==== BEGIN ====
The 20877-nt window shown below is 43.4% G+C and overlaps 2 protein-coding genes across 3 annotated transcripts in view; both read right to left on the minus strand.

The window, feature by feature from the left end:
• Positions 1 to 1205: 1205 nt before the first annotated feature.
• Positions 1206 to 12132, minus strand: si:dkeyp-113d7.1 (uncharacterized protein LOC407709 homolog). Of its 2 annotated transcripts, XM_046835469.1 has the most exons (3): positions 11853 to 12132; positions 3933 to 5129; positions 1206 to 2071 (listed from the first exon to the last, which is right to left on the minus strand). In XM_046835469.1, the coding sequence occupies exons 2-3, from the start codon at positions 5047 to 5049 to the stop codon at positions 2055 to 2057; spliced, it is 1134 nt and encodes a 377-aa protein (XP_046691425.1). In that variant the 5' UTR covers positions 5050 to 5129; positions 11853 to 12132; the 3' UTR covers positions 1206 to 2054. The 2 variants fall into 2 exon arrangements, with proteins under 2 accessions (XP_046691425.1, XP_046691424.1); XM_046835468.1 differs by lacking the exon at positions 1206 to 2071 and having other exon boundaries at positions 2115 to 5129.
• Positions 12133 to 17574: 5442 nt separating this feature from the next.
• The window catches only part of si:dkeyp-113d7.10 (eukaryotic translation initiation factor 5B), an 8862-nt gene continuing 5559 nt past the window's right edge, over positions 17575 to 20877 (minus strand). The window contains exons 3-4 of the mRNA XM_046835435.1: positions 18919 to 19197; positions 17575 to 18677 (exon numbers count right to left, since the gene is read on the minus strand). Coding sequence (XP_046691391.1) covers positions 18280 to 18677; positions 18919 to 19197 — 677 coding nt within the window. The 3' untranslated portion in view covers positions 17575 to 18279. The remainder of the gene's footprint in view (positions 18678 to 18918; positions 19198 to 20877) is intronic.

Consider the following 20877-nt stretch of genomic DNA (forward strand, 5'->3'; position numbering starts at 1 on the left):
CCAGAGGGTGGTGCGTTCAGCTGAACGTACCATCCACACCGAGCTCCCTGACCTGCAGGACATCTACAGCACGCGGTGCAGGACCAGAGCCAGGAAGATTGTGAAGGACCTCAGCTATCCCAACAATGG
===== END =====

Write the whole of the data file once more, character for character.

The 20877-nt window shown below is 43.4% G+C and overlaps 2 protein-coding genes across 3 annotated transcripts in view; both read right to left on the minus strand.

The window, feature by feature from the left end:
• Positions 1 to 1205: 1205 nt before the first annotated feature.
• Positions 1206 to 12132, minus strand: si:dkeyp-113d7.1 (uncharacterized protein LOC407709 homolog). Of its 2 annotated transcripts, XM_046835469.1 has the most exons (3): positions 11853 to 12132; positions 3933 to 5129; positions 1206 to 2071 (listed from the first exon to the last, which is right to left on the minus strand). In XM_046835469.1, the coding sequence occupies exons 2-3, from the start codon at positions 5047 to 5049 to the stop codon at positions 2055 to 2057; spliced, it is 1134 nt and encodes a 377-aa protein (XP_046691425.1). In that variant the 5' UTR covers positions 5050 to 5129; positions 11853 to 12132; the 3' UTR covers positions 1206 to 2054. The 2 variants fall into 2 exon arrangements, with proteins under 2 accessions (XP_046691425.1, XP_046691424.1); XM_046835468.1 differs by lacking the exon at positions 1206 to 2071 and having other exon boundaries at positions 2115 to 5129.
• Positions 12133 to 17574: 5442 nt separating this feature from the next.
• The window catches only part of si:dkeyp-113d7.10 (eukaryotic translation initiation factor 5B), an 8862-nt gene continuing 5559 nt past the window's right edge, over positions 17575 to 20877 (minus strand). The window contains exons 3-4 of the mRNA XM_046835435.1: positions 18919 to 19197; positions 17575 to 18677 (exon numbers count right to left, since the gene is read on the minus strand). Coding sequence (XP_046691391.1) covers positions 18280 to 18677; positions 18919 to 19197 — 677 coding nt within the window. The 3' untranslated portion in view covers positions 17575 to 18279. The remainder of the gene's footprint in view (positions 18678 to 18918; positions 19198 to 20877) is intronic.

Consider the following 20877-nt stretch of genomic DNA (forward strand, 5'->3'; position numbering starts at 1 on the left):
CCAGAGGGTGGTGCGTTCAGCTGAACGTACCATCCACACCGAGCTCCCTGACCTGCAGGACATCTACAGCACGCGGTGCAGGACCAGAGCCAGGAAGATTGTGAAGGACCTCAGCTATCCCAACAATGG